Mice were first anesthetized with isofluorane and subsequently perfused transcardially with ice-cold PBS. Brains were then removed from the skull and the cortices were dissected and chopped into ~3-mm pieces for overnight enzymatic digestion with 0.5× Accumax (Thermo Fisher Scientific, SCR006). The tissue was further homogenized in a buffer solution (150 mM HEPES, 1× HBSS, 1% BSA, 2 mM EDTA and 5% glucose) by gentle pipetting using a 1-ml cut pipet-tip, and once again with a 1-ml uncut pipet-tip. OPCs and microglia were then enriched using a 40% Percoll in HBSS solution and centrifuged at 600g for 25 min. The cell pellet was washed and incubated with a CD16–CD32 receptor blocking antibody at 1:100 (Thermo Fisher Scientific, 14-0161-82) for 10 min. Next, the glial cells were stained with viability dye live/dead aqua stain at 1:1,000 (Thermo Fisher Scientific, L34957), and antibodies were directed against cell surface proteins for 30 min. The OPC population was identified using A2B5-AF488 at 1:100 (Thermo Fisher Scientific, FAB1416G) in combination with CD140a–PDGFRA-PE-Cy7 at 1:100 (BioLegend, 135912), and microglia were selected based on the expression of CD11b-PerCP-Cy5.5 at 1:100 (BioLegend, 101227) and CD45-Pacific Blue at 1:100 (BioLegend, 157211). To stain the intracellular synaptic material, the cells were first fixed with 1% PFA in HBSS for 10 min at room temperature, permeabilized with FoxP3/TRN (Life Technologies, 00-5523-00) staining buffer set according to the manufacturer’s protocol and stained with the following antibodies: SNAP25-AF 647 at 1:100 (BioLegend, 836311) or SYN1-AF 647 at 1:100 (Cell Signaling, 11127S). OPCs and microglia were analyzed with BD Dual Fortessa, and the results were analyzed using CytoexploreR24. For the gating strategy details, see Extended Data Fig. 6.


Experimenters were blinded to conditions for quantitative imaging experiments. One experimenter collected the tissue and assigned it a randomized label before providing the blinded tissue to another experimenter for analysis. After data acquisition and processing, the data were plotted in GraphPad by L.C., A.F. or Y.A. after which the samples were unblinded.

Statistics and reproducibility

For all imaging datasets, we analyzed a minimum of three images over a set of three mice. For data computed based on the individual cells, multiple cells were taken from a minimum of three images per mouse (and a minimum of three mice per condition where applicable) and used as representative data points. Littermate controls were used whenever possible, for example, in the PLX experiments. For in vivo imaging, a minimum of three mice were used for analysis to create representative OPC volumes. Experimental mice were subject to exclusion based on window integrity as well as the signal-to-noise ratio (SNR) of fluorescent protein emissions. Both single volumes and time-lapse volumes were subject to exclusion based on the motion artifact as well as overt changes in SNR over the imaging session. Three independent replicates, with one mouse per condition within a given replicate, were used for flow cytometry datasets. Each independent replicate was analyzed separately and then pooled for data presentation.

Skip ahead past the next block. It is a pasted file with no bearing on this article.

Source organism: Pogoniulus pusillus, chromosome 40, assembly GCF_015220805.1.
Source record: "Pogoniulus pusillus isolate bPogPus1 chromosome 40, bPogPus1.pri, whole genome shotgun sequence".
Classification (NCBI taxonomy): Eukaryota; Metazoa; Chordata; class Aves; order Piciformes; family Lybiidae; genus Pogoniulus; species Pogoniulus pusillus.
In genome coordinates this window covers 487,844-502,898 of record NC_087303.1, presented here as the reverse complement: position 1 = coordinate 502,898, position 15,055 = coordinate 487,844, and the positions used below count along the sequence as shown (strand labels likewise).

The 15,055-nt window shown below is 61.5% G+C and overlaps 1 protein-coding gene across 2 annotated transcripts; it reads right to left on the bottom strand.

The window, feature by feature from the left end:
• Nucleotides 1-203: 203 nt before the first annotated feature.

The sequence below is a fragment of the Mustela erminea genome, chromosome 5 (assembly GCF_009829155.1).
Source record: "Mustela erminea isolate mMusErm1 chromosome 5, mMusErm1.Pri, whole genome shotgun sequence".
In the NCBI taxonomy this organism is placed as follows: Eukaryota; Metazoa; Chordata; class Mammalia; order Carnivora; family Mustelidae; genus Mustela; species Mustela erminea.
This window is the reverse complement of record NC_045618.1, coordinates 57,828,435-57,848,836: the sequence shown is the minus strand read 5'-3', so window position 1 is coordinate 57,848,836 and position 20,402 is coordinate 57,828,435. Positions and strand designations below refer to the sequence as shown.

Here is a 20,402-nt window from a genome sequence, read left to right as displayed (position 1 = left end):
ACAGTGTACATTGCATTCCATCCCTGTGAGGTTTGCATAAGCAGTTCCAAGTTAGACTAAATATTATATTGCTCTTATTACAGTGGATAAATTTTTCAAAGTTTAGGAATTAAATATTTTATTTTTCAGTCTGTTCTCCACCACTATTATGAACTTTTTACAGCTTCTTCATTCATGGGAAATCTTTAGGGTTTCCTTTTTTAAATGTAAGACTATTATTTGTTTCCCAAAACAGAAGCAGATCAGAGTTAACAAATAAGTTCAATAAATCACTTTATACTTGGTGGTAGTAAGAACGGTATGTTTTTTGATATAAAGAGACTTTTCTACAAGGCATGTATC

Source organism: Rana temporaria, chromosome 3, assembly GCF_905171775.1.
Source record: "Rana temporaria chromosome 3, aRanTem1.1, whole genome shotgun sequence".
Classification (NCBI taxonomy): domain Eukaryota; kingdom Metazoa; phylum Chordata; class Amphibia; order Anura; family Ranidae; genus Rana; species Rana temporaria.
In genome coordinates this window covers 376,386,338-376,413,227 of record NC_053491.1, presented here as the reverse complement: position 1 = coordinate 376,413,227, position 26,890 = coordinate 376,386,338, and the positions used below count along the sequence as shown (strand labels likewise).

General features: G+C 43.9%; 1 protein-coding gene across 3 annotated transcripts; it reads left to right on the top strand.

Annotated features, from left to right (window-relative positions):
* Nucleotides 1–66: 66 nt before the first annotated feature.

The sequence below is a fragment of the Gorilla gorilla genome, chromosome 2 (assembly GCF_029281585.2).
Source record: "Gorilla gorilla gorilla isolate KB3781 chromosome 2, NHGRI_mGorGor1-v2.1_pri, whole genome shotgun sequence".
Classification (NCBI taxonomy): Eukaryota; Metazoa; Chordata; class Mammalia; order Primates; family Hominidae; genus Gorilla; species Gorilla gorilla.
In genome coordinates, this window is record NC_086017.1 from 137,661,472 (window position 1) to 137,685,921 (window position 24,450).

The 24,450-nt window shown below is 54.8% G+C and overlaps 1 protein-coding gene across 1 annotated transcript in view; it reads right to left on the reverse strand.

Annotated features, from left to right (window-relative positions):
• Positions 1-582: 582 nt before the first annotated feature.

Sample sizes and the number of mice/cells used were based on means and standard deviations found within our own lab and by others in similar experiments2. No statistical methods were used to predetermine the sample size.

All data are presented as the n representing individual cells or mouse averages, with exact n information in the figure legends. Parametric tests were used for Gaussian datasets, with nonparametric tests used when parametric tests were not applicable. Before unblinding and finalizing analyses, we removed outliers using the ‘Identify Outliers’ function in GraphPad (using the robust regression and outlier removal (ROUT) method with Q (maximum desired false discovery rate) = 1%). All statistical analyses were performed in GraphPad by L.C., A.F. or Y.A. with details described in the figure legends.

Figure production

Representative images were rendered in either Imaris or ImageJ, where contrast and brightness were altered across the entire image for ease of viewing.

Reporting summary

Further information on research design is available in the Nature Research Reporting Summary linked to this article.